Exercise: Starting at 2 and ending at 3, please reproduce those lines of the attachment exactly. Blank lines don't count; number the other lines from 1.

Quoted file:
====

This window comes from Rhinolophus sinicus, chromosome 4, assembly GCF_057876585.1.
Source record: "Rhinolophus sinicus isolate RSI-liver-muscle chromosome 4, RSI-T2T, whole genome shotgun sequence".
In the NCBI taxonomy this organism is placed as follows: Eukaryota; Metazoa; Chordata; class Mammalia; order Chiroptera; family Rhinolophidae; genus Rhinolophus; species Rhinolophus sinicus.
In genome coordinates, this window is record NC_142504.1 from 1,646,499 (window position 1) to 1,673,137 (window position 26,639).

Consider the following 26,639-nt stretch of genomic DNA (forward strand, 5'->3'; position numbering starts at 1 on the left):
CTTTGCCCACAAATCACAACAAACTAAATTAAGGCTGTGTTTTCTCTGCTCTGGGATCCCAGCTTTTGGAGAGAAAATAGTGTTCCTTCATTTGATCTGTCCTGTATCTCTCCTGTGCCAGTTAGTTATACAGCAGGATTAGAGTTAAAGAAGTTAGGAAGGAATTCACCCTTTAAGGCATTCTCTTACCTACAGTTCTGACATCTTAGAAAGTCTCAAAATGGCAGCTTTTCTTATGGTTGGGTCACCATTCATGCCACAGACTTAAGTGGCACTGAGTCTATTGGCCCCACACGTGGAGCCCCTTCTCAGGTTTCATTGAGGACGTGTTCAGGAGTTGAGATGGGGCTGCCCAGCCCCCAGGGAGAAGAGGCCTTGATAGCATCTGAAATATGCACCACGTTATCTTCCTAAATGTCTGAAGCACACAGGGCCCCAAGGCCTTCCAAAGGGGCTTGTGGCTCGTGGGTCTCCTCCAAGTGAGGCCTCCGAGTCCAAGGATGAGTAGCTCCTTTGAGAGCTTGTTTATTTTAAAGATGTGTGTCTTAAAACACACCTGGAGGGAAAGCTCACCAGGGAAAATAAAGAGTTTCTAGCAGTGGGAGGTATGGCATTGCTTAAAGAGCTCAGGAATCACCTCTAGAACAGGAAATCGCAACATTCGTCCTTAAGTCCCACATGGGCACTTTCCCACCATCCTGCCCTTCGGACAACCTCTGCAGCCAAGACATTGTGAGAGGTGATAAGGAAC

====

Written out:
Source record: "Rhinolophus sinicus isolate RSI-liver-muscle chromosome 4, RSI-T2T, whole genome shotgun sequence".
In the NCBI taxonomy this organism is placed as follows: Eukaryota; Metazoa; Chordata; class Mammalia; order Chiroptera; family Rhinolophidae; genus Rhinolophus; species Rhinolophus sinicus.